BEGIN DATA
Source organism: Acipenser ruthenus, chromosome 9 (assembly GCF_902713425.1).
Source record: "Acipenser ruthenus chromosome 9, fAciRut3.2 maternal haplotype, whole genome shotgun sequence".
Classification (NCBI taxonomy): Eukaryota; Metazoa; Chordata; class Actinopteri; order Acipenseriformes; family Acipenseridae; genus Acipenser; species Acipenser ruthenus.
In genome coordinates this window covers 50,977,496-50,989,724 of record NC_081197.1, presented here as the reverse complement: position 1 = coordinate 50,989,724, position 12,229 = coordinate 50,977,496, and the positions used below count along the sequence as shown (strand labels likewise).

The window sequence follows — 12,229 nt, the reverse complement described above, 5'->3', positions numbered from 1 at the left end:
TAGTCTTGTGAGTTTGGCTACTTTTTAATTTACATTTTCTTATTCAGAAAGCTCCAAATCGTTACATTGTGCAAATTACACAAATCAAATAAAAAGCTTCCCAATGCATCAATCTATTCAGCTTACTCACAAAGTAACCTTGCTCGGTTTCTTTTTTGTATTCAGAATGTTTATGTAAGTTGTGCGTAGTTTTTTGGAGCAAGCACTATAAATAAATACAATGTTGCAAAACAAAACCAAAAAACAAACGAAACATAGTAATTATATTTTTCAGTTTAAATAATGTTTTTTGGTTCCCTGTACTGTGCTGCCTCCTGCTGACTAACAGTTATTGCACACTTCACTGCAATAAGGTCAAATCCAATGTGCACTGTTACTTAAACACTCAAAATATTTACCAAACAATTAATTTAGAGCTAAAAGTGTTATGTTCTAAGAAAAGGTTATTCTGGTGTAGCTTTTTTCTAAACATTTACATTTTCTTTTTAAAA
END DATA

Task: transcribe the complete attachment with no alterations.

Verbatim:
Source organism: Acipenser ruthenus, chromosome 9 (assembly GCF_902713425.1).
Source record: "Acipenser ruthenus chromosome 9, fAciRut3.2 maternal haplotype, whole genome shotgun sequence".
Classification (NCBI taxonomy): Eukaryota; Metazoa; Chordata; class Actinopteri; order Acipenseriformes; family Acipenseridae; genus Acipenser; species Acipenser ruthenus.
In genome coordinates this window covers 50,977,496-50,989,724 of record NC_081197.1, presented here as the reverse complement: position 1 = coordinate 50,989,724, position 12,229 = coordinate 50,977,496, and the positions used below count along the sequence as shown (strand labels likewise).

The window sequence follows — 12,229 nt, the reverse complement described above, 5'->3', positions numbered from 1 at the left end:
TAGTCTTGTGAGTTTGGCTACTTTTTAATTTACATTTTCTTATTCAGAAAGCTCCAAATCGTTACATTGTGCAAATTACACAAATCAAATAAAAAGCTTCCCAATGCATCAATCTATTCAGCTTACTCACAAAGTAACCTTGCTCGGTTTCTTTTTTGTATTCAGAATGTTTATGTAAGTTGTGCGTAGTTTTTTGGAGCAAGCACTATAAATAAATACAATGTTGCAAAACAAAACCAAAAAACAAACGAAACATAGTAATTATATTTTTCAGTTTAAATAATGTTTTTTGGTTCCCTGTACTGTGCTGCCTCCTGCTGACTAACAGTTATTGCACACTTCACTGCAATAAGGTCAAATCCAATGTGCACTGTTACTTAAACACTCAAAATATTTACCAAACAATTAATTTAGAGCTAAAAGTGTTATGTTCTAAGAAAAGGTTATTCTGGTGTAGCTTTTTTCTAAACATTTACATTTTCTTTTTAAAA